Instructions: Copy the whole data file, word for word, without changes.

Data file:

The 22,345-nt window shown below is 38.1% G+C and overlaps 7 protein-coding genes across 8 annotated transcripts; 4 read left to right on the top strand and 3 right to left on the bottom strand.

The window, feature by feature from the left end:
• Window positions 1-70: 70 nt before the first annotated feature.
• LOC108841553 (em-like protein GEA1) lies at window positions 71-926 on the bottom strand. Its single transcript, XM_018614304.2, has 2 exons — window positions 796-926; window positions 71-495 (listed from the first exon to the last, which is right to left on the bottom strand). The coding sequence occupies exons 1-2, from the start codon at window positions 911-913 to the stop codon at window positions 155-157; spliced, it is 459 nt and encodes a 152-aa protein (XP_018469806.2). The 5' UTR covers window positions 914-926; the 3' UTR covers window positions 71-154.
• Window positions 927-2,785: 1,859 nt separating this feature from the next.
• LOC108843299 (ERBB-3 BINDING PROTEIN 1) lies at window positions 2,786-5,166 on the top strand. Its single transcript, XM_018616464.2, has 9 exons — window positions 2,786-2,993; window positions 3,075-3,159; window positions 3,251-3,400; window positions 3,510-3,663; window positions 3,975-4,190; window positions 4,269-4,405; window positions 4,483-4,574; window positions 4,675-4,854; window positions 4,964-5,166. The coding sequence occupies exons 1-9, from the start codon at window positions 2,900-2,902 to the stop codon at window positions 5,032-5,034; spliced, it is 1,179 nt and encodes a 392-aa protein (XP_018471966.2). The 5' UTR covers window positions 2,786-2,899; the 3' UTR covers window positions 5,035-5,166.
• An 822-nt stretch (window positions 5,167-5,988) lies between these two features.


The 22,345-nt window shown below is 38.1% G+C and overlaps 7 protein-coding genes across 8 annotated transcripts; 4 read left to right on the top strand and 3 right to left on the bottom strand.

The window, feature by feature from the left end:
• Window positions 1-70: 70 nt before the first annotated feature.
• LOC108841553 (em-like protein GEA1) lies at window positions 71-926 on the bottom strand. Its single transcript, XM_018614304.2, has 2 exons — window positions 796-926; window positions 71-495 (listed from the first exon to the last, which is right to left on the bottom strand). The coding sequence occupies exons 1-2, from the start codon at window positions 911-913 to the stop codon at window positions 155-157; spliced, it is 459 nt and encodes a 152-aa protein (XP_018469806.2). The 5' UTR covers window positions 914-926; the 3' UTR covers window positions 71-154.
• Window positions 927-2,785: 1,859 nt separating this feature from the next.
• LOC108843299 (ERBB-3 BINDING PROTEIN 1) lies at window positions 2,786-5,166 on the top strand. Its single transcript, XM_018616464.2, has 9 exons — window positions 2,786-2,993; window positions 3,075-3,159; window positions 3,251-3,400; window positions 3,510-3,663; window positions 3,975-4,190; window positions 4,269-4,405; window positions 4,483-4,574; window positions 4,675-4,854; window positions 4,964-5,166. The coding sequence occupies exons 1-9, from the start codon at window positions 2,900-2,902 to the stop codon at window positions 5,032-5,034; spliced, it is 1,179 nt and encodes a 392-aa protein (XP_018471966.2). The 5' UTR covers window positions 2,786-2,899; the 3' UTR covers window positions 5,035-5,166.
• An 822-nt stretch (window positions 5,167-5,988) lies between these two features.